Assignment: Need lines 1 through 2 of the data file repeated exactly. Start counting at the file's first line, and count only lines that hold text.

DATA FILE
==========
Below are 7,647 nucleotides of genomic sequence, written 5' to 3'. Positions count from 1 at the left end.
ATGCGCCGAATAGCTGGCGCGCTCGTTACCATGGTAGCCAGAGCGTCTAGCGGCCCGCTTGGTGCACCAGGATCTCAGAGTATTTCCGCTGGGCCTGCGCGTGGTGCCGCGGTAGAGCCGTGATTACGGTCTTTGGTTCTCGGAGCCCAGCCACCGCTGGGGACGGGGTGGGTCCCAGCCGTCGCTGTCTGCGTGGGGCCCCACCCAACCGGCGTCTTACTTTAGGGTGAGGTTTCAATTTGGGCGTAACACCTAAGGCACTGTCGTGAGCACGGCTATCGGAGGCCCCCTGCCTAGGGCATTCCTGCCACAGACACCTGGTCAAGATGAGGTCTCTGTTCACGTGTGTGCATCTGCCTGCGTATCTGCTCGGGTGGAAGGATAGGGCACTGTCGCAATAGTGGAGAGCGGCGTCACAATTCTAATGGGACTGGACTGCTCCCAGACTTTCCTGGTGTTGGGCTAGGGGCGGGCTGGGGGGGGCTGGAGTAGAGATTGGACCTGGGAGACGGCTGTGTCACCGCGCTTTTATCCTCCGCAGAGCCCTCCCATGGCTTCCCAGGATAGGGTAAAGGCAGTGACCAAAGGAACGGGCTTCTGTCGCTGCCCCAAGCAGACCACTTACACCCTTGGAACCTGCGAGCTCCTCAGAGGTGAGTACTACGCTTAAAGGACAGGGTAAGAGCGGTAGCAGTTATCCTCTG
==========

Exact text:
Below are 7,647 nucleotides of genomic sequence, written 5' to 3'. Positions count from 1 at the left end.
ATGCGCCGAATAGCTGGCGCGCTCGTTACCATGGTAGCCAGAGCGTCTAGCGGCCCGCTTGGTGCACCAGGATCTCAGAGTATTTCCGCTGGGCCTGCGCGTGGTGCCGCGGTAGAGCCGTGATTACGGTCTTTGGTTCTCGGAGCCCAGCCACCGCTGGGGACGGGGTGGGTCCCAGCCGTCGCTGTCTGCGTGGGGCCCCACCCAACCGGCGTCTTACTTTAGGGTGAGGTTTCAATTTGGGCGTAACACCTAAGGCACTGTCGTGAGCACGGCTATCGGAGGCCCCCTGCCTAGGGCATTCCTGCCACAGACACCTGGTCAAGATGAGGTCTCTGTTCACGTGTGTGCATCTGCCTGCGTATCTGCTCGGGTGGAAGGATAGGGCACTGTCGCAATAGTGGAGAGCGGCGTCACAATTCTAATGGGACTGGACTGCTCCCAGACTTTCCTGGTGTTGGGCTAGGGGCGGGCTGGGGGGGGCTGGAGTAGAGATTGGACCTGGGAGACGGCTGTGTCACCGCGCTTTTATCCTCCGCAGAGCCCTCCCATGGCTTCCCAGGATAGGGTAAAGGCAGTGACCAAAGGAACGGGCTTCTGTCGCTGCCCCAAGCAGACCACTTACACCCTTGGAACCTGCGAGCTCCTCAGAGGTGAGTACTACGCTTAAAGGACAGGGTAAGAGCGGTAGCAGTTATCCTCTG